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Yank, The Army Weekly: World War Two Magazine

Yank, the Army Weekly was one of the finest military publications of World War II. Its unique motto, “By the men…for the men in service,” ably summed up its core mission.

When it came to war reportage and military affairs, no magazine delivered like Yank, the Army Weekly. Born in World War II, Yank was on the scene for only three years, but during that brief period this unique GI tabloid won the hearts and minds of America’s Greatest Generation.

Yank Began Publishing in 1942

Yank was founded by Major Hartzell Spence in May 1942. Established primarily to inform and entertain the men of the United States Army, Yank was staffed exclusively by enlisted men who served as the magazine’s editors, correspondents, photographers, cartoonists and illustrators. Many of Yank’s staff members were eminently qualified, having worked in civilian life for big city dailies, slick magazines and small town newspapers.

Vol. 1, No. 1 of Yank rolled off the presses bearing the cover date June 17, 1942, with the headline: “FDR: Why We Fight.”

Yank Produced 21 Editions

Yank was published in 21 editions in 17 locations. The magazine’s domestic edition was produced at their main editorial offices in New York City. Other Yank editions were published around the globe in such far-flung places as London, Honolulu, Sydney, Rome, Paris, Cairo, Tehran, Calcutta, Puerto Rico, The Aleutians, Panama and Strasbourg.

As the Allies advanced, so did the offices of Yank. The Paris edition made its first appearance in September 1944 and was printed on the same rotogravure press that the German Army newspaper, Wehrmacht, had been published on weeks before the Allied liberation.

Yank even published a small pony-sized air mail edition for use by American troops on some of the more remote islands of the Pacific.

Yank’s Outstanding War Reportage

Yank quickly established itself as one of the war’s premier magazines. Its outstanding war reportage was second to none, as witnessed by a vast array of first-hand, eyewitness battle accounts. Among the best entries: “Infantry Battle in New Georgia” by Sgt. Mack Moriss, “Blown Off the Deck of an LST” by Sgt. James P. O’Neill, “The Dead End Kids” (from Burma) by Sgt. Dave Richardson and “Cameraman in Cassino” by Sgt. George Aarons.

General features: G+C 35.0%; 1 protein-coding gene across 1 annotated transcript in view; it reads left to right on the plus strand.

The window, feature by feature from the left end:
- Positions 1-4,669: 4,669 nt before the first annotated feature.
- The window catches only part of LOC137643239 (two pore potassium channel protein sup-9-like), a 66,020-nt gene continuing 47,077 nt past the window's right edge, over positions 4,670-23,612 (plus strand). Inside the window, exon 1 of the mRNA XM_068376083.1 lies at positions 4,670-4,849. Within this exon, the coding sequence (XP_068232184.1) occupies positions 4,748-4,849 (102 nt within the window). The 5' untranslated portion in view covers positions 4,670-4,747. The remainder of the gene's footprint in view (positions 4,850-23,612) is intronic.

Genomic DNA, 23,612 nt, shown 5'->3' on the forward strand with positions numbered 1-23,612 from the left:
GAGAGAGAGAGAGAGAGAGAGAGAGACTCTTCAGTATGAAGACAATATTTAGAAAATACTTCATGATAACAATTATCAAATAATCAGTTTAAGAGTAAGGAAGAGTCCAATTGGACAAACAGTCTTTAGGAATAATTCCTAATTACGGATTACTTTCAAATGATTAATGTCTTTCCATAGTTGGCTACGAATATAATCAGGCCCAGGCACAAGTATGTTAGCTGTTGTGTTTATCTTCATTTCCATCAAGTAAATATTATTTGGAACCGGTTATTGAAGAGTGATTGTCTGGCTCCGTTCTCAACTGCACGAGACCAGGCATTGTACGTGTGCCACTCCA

In one article, “Schweinfurt Raid,” Yank correspondent Sgt. Walter Peters not only accompanied the B-17 Yank on its perilous mission over the skies of Germany but manned a .50-caliber machine gun as well. Upon landing back at their bomber base in England, Peters cabled his stunning eyewitness account to Yank’s editorial offices.

“Our formation across the North Sea was perfect,” Peters wrote in describing the massive American raid. “We led the ‘Purple Heart’ elements, and in front of us the sky was literally clouded by B-17s. We counted as many as 190 and then quit counting.”

Several of Yank’s correspondents and photographers lost their lives while carrying out their hazardous assignments. Sgt. John A. Bushemi, one of Yank’s most talented photographers, was killed during the invasion of Eniwetok in the Marshall Islands. Likewise, Sgt. Peter Paris lost his life while storming bloody Omaha Beach with the U.S. First Infantry Division on D-Day.

Yank’s Cartoons, Humor, Pin-ups

In addition to its magnificent war reportage, Yank also contained a number of other features. The magazine’s cartoons were especially well-received, showcasing the talents of such GI contributors as Sgt. Ralph Stein, Sgt. Frank Brandt, Sgt. Al Jafee, Corporal Ernest Maxwell (a.k.a. Cpl. Emax), Private Thomas Flannery and Sgt. George Baker (creator of “The Sad Sack”).

Humorous articles also populated the pages of Yank. A few hilarious examples: “Invasion of Mae West’s Dressing Room” by Sgt. Al Hine, “A Dogface Answers a Collection Agency” by Pvt. Oris Turner and “Hopeless McGonigle’s Brother Wins the DSC” by S/Sgt. L.A. Brodsky.

One of the magazine’s most popular features was the Yank Pin-up Girl, which featured a bevy of beautiful starlets and models. Among the Hollywood famous were: Lauren Bacall, Rita Hayworth, Carole Landis, Betty Grable, Martha Vickers, Ann Miller, Dorothy Lamour and Lizabeth Scott.

Yank’s Famous Contributors

Yank could boast of a handful of GI contributors and staff members who later found fame in civilian life. Among the roster: Pfc. Irwin Shaw, acclaimed novelist and author of The Young Lions and Rich Man, Poor Man; Sgt. Marion Hargrove, author of the bestseller See Here, Private Hargrove; Sgt. Walter Bernstein, Hollywood screenwriter; Pfc. Bil Keane, creator of the popular cartoon strip The Family Circus; and Sgt. Merle Miller, bestselling author and motion picture writer.

Yank’s Final Edition in 1945

Yank, with an honorable discharge gracing its cover, published its final edition on December 28, 1945. The war had ended three months earlier, and like an old soldier Yank merely faded away into history…

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2 Responses to “Yank, The Army Weekly: World War Two Magazine”
  • LitWurst
    November 27th, 2009 at 9:26 pm

    It’s sad to see some of those industries that were so tied into the war go to seed once it was over. I really wish we had a “Yank” or a Bob Hope out there for the troops right now.

  • Daniel Matta
    October 11th, 2012 at 8:53 pm

    Discovered some original magazines from a WWII vet belongings (uncle) and wondered how rare is my find. Does anyone know how to sell these publications?

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